As I’m returning from SMX Advanced in Seattle, I keep thinking about the presence of Bing and the lengths at which Microsoft is going to promote their new search engine.
Between lighting up the space needle during the launch party, the television commercials and $100 million in advertising, I couldn’t help but question the extent. As a whole, the search marketing industry tends to frown upon traditional marketing. Tracking metrics and proving ROI is ingrained in us. Failure is a lack of conversions, visits, rankings.
But there is something to be said for that kind of visibility and brand awareness. After all, search demand needs to come from somewhere. Branded search terms are always by far the top traffic drivers. Top non-branded keywords drive much of the traffic in part because of name recognition.
Searchers need legitimacy in the information, products and services they are seeking. And if I’ve never even heard of a company before, but see that they are ranking number one for my search term, I’m not going to be completely convinced to click without doing a quick scan for something I recognize first. Maybe the only thing going for them is a really great SEO firm. I need more than just a number one ranking.
We as search engine marketers are doing ourselves a major disservice by not valuing traditional marketing efforts. Not only is it narrow, but it takes away from our own efforts. We simply can’t, in one breath knock the validity of a radio or television ad while championing the value of social media or contextual advertising in another breath.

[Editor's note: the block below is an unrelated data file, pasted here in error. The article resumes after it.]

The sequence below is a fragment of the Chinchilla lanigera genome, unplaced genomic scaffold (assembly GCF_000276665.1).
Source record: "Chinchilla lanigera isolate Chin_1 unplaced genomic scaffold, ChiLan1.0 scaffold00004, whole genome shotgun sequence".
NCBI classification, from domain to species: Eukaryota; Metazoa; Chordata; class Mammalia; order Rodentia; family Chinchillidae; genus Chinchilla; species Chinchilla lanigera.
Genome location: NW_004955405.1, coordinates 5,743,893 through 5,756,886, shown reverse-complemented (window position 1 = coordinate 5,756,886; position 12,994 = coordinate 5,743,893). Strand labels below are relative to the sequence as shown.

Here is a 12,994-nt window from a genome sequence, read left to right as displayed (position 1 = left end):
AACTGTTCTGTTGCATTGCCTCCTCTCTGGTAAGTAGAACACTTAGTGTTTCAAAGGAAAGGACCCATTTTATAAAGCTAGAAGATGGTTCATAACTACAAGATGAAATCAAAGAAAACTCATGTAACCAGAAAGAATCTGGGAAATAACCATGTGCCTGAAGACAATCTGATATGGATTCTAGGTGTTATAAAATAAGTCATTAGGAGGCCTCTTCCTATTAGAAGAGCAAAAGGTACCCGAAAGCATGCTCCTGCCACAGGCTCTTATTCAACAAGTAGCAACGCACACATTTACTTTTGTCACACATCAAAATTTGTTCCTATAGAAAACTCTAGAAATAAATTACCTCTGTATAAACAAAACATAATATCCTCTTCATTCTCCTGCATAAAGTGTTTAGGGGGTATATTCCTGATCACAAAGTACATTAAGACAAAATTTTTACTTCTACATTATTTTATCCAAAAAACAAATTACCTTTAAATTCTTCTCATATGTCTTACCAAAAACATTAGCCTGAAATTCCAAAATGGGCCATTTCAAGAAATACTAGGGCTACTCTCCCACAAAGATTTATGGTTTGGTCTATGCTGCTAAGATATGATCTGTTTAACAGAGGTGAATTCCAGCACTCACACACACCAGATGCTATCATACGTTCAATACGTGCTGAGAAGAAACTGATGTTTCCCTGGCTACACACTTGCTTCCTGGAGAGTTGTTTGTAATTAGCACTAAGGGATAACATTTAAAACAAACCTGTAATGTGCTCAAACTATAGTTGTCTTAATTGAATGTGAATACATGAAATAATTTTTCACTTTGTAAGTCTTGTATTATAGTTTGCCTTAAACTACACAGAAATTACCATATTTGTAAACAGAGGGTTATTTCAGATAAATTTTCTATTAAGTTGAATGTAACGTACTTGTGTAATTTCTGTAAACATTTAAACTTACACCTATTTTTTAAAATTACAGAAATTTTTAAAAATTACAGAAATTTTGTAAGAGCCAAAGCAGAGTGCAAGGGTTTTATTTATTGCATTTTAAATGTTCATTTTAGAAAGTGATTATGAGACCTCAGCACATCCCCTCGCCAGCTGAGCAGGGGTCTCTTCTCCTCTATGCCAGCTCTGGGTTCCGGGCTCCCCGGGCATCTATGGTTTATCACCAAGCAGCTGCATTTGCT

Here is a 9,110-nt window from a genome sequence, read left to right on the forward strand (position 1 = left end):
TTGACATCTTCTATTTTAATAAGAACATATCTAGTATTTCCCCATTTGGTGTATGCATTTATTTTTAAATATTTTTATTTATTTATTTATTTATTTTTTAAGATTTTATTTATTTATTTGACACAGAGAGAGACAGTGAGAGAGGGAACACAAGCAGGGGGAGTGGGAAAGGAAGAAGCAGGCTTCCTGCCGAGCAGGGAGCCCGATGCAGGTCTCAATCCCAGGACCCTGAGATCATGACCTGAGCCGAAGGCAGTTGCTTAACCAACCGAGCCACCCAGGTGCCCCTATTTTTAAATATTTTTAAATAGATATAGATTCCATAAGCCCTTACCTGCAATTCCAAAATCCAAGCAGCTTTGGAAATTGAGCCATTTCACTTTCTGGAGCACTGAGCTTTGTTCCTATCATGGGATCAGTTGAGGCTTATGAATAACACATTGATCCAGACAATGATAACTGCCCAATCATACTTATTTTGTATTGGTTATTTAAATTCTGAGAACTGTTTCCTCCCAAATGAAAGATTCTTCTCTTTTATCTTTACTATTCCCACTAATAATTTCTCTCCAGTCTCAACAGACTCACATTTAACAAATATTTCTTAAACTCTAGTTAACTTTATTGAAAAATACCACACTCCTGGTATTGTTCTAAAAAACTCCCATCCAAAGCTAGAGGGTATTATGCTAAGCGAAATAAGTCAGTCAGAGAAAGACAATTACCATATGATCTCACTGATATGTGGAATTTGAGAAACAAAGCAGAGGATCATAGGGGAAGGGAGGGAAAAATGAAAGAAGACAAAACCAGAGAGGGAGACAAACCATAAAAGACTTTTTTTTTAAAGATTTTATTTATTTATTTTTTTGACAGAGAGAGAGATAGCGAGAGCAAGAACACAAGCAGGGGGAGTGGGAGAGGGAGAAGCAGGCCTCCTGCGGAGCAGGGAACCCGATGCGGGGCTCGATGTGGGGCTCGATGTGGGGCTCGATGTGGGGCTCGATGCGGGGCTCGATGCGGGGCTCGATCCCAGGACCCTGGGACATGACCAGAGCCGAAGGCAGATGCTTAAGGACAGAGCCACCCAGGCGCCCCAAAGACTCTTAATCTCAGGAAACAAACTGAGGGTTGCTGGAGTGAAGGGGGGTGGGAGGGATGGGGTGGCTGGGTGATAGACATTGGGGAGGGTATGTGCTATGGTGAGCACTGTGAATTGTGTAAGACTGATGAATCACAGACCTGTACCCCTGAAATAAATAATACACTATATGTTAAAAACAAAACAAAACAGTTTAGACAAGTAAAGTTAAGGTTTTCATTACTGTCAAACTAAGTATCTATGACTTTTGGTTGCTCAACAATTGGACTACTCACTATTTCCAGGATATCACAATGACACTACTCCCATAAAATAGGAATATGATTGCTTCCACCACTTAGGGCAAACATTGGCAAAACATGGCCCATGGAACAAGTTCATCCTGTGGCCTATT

Given the youth of the SEM industry, we’ve still got a lot of holes to fill until we can get on a soapbox about the ROI centricity of search. Social media, first click vs. last click attribution, content network conversion and tracking nightmares that regularly stem from all flash booking engines and complex shopping carts to name a few.
The point is that it may not be worth turning the wheels to calculate ROI for social media. Or to shy away from other online marketing tactics that may not directly result in increased conversions or sales. There will always be an element of search marketing that cannot be measured and turned into a percent figure.
The key is to gain a deeper understanding between causal relationships. What happens to organic traffic when paid search for branded terms stop? Traffic drops that can be attributed to algorithm changes, seasonality, etc – can these be mapped back to a change in offline marketing efforts? Effectively illustrating these connections will soften CFO’s, empower marketers and fuel the search marketing industry on a new level.
Rachel Andersen works for the Portland based SEM agency Anvil Media, Inc. She has expertise in all aspects of search engine marketing and specializes in SEO for large sites. Andersen has been responsible for the development and execution of dozens of search and social marketing campaigns over her time spent with Anvil.